A zoo in the US has welcomed its 17th endangered Grevy’s Zebra foal, with the colt born last Sunday morning, on November 29.
He is the first foal at the zoo for 22-year-old Sassandra – known as Sassy – who arrived from the California’s Living Desert Museum in 2012. The colt is also the first offspring for dad Ziggy, who is six.
The colt weighed in at just under 70 pounds, and animal curator Laura Bottaro said the zoo could not be happier with the arrival. “This birth is also a significant addition to the species worldwide.”
The Oklahoma City Zoo was one of the founding zoos of The Grevy’s Zebra Trust, established in Kenya in 2007 as an independent wildlife conservation Trust to address the urgent need to conserve the Grevy’s zebra in the community rangelands of Kenya and Ethiopia.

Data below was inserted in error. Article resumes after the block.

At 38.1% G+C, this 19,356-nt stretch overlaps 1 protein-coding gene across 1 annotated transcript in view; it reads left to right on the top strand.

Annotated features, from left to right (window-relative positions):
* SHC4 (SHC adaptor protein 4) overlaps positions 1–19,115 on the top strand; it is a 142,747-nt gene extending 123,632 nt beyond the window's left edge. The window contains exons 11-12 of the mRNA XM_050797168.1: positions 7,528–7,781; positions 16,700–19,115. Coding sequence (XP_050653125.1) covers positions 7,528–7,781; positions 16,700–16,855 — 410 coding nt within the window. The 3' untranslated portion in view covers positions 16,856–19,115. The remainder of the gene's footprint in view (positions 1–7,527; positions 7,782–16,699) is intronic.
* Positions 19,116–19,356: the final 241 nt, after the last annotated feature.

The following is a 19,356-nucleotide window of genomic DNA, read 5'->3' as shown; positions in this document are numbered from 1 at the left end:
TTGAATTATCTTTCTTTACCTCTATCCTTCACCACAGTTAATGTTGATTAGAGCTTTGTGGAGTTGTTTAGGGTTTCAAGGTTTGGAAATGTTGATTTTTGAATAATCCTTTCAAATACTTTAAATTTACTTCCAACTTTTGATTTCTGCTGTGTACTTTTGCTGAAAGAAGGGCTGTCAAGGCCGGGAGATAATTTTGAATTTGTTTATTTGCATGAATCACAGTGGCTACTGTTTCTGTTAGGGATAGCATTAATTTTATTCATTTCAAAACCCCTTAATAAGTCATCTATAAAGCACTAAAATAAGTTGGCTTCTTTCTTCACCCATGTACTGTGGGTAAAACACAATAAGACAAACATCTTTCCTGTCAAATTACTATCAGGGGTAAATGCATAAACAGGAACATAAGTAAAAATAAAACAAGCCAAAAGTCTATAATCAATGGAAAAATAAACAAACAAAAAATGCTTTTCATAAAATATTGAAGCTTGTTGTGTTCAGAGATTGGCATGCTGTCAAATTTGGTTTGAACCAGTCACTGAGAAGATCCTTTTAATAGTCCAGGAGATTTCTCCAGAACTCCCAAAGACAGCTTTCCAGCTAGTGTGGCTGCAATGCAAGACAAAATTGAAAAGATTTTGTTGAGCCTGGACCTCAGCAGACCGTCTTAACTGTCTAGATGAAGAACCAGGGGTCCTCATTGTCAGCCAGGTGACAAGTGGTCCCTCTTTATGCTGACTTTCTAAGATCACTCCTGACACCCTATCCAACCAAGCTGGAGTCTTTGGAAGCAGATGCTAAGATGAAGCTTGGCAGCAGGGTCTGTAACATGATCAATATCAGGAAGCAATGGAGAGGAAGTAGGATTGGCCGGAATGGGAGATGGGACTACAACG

Toward the end of the 1970s, the global population of Grevy’s zebra was estimated to be 15,000. In 2008, an updated survey estimated that the number had dropped to just 2800 — an 80 percent decline in population over four decades.
The Zoo also participates in the Zebra Species Survival Plan (SSP) through the Association of Zoos and Aquariums (AZA). The SSP allows the Zoo to work with AZA-accredited organizations to help ensure the survivability of the Grevy’s zebra for future generations. Oklahoma also has two Grant’s, or common, zebras in its animal collection.
The Grevy’s zebra is the largest in size of five species of zebra and the most endangered in the wild. Their median life expectancy is about 30 years. The Zoo
The new foal and his mother can be viewed in the Grevy’s zebra habitat on Wild Dog Row, weather permitting of 40 degrees or above in dry conditions.